Reports

Reports

Published

June 2017

Written by

Alex Hopkins

According to Airwars estimates, May was the second deadliest month for civilians in Iraq and Syria since Coalition airstrikes began in August 2014. The month saw record numbers of strikes and of munitions released, leaving those civilians caught between ISIL and the Coalition in even worse straits. 

Casualty incidents due to Coalition strikes remained high in May, with 160 tracked events across both countries. As the campaign to seize Mosul entered a climactic phase, fatalities again reached alarming levels. And in the final weeks leading up to the official June 6th start of the offensive to take Raqqa, likely fatalities in and around that city rose by 19% from April – and by 30% for Syria as a whole.

Overall, a minimum of between 348 and 521 civilians likely died across Iraq and Syria in Coalition actions according to our provisional assessment – a 23% increase on April’s minimum estimates. A study of strike data shows that in Raqqa, more civilians are dying even when fewer targets are hit. This once again suggests a possible change to Coalition procedures which is placing civilians at greater risk of harm. 

Meanwhile after two months of ramped-up strikes, Russia scaled back its own actions in Syria. Reported civilian casualties were down by 61%. This meant that over two and a half times more casualty events were attributed the Coalition in Iraq and Syria than to Moscow’s actions in Syria. While a reduction in Russian strikes offered some much-needed respite to  non-combatants on the ground, it also placed in stark relief the unprecedented scale of the Coalition death toll measured against earlier stages of the campaign.

Coalition military developments

As of May 31st 2017, 12,820 airstrikes had reportedly been carried out in Iraq and 9,093 in Syria since the start of the Coalition campaign against so-called Islamic State. During May, 267 strikes were declared in Iraq – about 9% less than for April. The story increasingly centred on Syria, where there was an 11% increase in reported Coalition actions to 611 strikes in May – the highest number in any given month since Coalition actions began in August 2014.

May saw a record number of munitions fired in Iraq and Syria by the Coalition. According to official data published by US Air Force Central Command, its declared active members (the US, UK, France, Belgium, Australia – along with possibly Jordan, Saudi Arabia and the UAE) released a total of 4,374 munitions on ISIL targets in May. This was a 34% increase over the previous month.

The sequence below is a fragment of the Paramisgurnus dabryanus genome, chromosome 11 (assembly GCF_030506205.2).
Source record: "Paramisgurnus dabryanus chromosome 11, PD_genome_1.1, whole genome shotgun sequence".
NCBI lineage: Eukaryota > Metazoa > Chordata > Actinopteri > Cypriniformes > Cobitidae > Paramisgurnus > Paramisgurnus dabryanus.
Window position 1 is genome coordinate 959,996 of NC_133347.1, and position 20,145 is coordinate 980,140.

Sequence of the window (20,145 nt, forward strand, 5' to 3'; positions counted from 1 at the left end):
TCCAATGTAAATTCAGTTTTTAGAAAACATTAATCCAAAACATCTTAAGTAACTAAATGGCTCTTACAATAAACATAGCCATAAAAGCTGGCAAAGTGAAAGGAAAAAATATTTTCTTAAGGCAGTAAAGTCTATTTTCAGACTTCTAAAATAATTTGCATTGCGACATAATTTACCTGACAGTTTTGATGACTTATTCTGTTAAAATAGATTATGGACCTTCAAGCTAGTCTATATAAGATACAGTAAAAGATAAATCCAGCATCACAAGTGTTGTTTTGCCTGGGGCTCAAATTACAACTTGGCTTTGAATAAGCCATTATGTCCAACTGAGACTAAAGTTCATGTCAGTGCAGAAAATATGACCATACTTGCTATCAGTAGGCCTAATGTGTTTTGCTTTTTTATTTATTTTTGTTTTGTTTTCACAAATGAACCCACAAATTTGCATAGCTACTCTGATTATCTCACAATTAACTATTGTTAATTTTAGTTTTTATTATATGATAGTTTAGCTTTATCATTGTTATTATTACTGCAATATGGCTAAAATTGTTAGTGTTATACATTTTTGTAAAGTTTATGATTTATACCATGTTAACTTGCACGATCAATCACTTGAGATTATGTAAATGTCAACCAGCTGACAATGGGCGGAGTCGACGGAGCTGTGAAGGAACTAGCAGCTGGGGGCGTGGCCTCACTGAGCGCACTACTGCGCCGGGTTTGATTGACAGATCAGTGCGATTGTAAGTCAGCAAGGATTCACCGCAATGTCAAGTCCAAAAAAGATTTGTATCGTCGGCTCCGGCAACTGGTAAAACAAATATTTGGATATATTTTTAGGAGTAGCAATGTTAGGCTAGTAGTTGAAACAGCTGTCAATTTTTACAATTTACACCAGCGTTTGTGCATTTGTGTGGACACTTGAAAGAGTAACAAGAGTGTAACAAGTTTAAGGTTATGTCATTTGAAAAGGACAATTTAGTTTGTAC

Munitions figures provided to Airwars by CENTCOM are higher than those provided above by AFCENT, because they also include HIMARS rockets, helicopter attacks and artillery rounds. According to CENTCOM, the Coalition fired approximately 5,500 munitions between Iraq and Syria during May, with a split of 3,700 in Iraq and 1,800 in Syria. Of these, approximately 3,400 were in support of operations to liberate Mosul – exactly the same figure as in April – and approximately 1,000 were in support of operations to isolate Raqqa – a sharp drop of 47% on April. Yet as we report below, this decrease did nothing to reduce the number of likely civilian deaths tracked in the city.

April saw the UK – the most active ally in the Coalition after the US – playing  an even greater role in Mosul and in the escalating Raqqa campaign. The British Ministry of Defense reported carrying out 37 strikes in Iraq – a 37% increase on April. Meanwhile, actions in Syria almost tripled to 14 strikes. Despite more than 1,300 airstrikes in total – now focused heavily on urban areas with trapped civilian populations – the UK improbably still claims to have harmed no civilians in any attack.

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There was also a sharp rise in French actions. In Iraq, with 29 strikes declared during May, and almost double the 15 reported in April. In Syria, French raids increased by 50% to 9 declared strikes. The greatest leap occurred in French artillery strikes by its Task Force Wagram at Mosul, which rose to 262 total strikes – 38% more than April.

On May 8th, Australia made a welcome move towards greater transparency when it published its first fortnightly report, detailing both strikes and their locations. From May 1st to May 31st, Australia said it had dropped a record 119 munitions on Iraq over the course of the month – approximately 24 strikes, of which 21 were in  the vicinity of Mosul.